One of the delights of regularly attending art exhibitions – as well as realising how fortunate I am to have so many wonderful facilities on my doorstep – is to discover an artist I was previously unfamiliar with, a sense of pleasure heightened after battling to understand post War German artists. One such delight is to the wonderful exhibition at the Royal Academy of the Italian renaissance painter, Giovanni Battista Moroni. This is the first major exhibition of his work outside of Italy. Interestingly, when I attended the exhibition in the Sackler Wing the only other attendees were a party of Italian tourists – a case of when in London do as the Romans do.
Moroni (early 1520s – 1579) was born in Albino, near Milan, a part of what is now Italy but then ruled by the Spanish. He painted mainly in Bergamo which was close to Venice and in his prime he was a contemporary of Veronese and Titian. His work, at least judging by the 40 or so works which comprise this exhibition, falls into two camps – paintings on religious themes, particularly for altar pieces, and portraits of the great and good (or not so great and good, depending on your point of view).
Let’s get the religious stuff out of the way first. I am not a great fan of this genre and certainly in comparison with Veronese Moroni is second-rate. You get the sense that this is his pot-boiler work, undertaken to earn a few ducats.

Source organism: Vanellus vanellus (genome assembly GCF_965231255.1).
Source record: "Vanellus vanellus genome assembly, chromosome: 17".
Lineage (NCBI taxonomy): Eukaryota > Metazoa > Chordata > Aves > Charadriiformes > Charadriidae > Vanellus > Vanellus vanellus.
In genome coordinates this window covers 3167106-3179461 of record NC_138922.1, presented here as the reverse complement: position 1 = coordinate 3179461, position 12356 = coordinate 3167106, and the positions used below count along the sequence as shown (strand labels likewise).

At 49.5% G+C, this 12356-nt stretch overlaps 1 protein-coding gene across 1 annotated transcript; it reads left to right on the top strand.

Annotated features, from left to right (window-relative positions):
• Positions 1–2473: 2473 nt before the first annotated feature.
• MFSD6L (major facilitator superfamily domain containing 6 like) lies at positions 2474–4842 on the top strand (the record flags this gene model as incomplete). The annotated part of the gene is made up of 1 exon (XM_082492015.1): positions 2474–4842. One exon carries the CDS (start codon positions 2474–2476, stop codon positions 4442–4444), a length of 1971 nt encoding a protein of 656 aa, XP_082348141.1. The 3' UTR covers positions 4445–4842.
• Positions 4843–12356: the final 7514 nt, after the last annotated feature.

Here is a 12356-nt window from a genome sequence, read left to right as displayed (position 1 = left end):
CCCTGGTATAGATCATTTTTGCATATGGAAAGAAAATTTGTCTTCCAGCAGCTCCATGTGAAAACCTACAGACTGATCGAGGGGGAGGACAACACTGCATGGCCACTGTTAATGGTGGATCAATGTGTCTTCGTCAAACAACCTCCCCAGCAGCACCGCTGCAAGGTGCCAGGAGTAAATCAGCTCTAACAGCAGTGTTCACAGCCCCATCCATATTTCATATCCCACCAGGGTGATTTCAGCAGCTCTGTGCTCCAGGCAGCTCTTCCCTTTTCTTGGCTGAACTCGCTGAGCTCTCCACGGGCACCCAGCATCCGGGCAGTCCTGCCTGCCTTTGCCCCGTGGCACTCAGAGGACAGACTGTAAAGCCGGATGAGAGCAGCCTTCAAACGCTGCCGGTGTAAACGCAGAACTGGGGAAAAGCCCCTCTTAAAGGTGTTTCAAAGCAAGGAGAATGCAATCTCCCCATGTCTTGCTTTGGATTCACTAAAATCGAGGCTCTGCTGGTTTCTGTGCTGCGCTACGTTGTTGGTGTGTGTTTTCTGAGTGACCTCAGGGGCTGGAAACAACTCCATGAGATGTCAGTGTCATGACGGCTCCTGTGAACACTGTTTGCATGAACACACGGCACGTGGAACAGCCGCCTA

Where Moroni’s genius shines out is in his portraiture. He adopts the classic full-length or three-quarter length pose but what shines out is his naturalism, use of colour and light, use of dark and shade and his understanding of the personality of his subject. I was transfixed by these wonderful pictures, full of admiration for the way that Moroni had represented the silks and brocades of the rich clothing worn by his subjects. That said, he doesn’t seem to have been an artist keen to confront his subjects. Don’t look for a Lucian Freud warts-and-all style.
What was interesting was the subtle change of approach in his later years. Moroni, perhaps because he had run out of subjects in the rather small circle that was Bergamese nobility, started to paint more middle-class subjects such as a tailor (on loan from the National Gallery and probably his most famous painting), a magistrate and a canon. For me, his best work belongs to that period, the magnificent portrait of Giovanni Gerolamo Albani who is depicted sitting in an armchair, scowling and eyes somewhat averted as if he was a somewhat reluctant sitter. The great bump on his forehead not only reflects a hard life – Albani had spent some time in exile – but an artist who is confident enough to escape the stifling confines of having to please his patrons.
This exhibition was a revelation and a joy to behold. I thoroughly recommend you seeing it, if you can, before it closes on January 25th.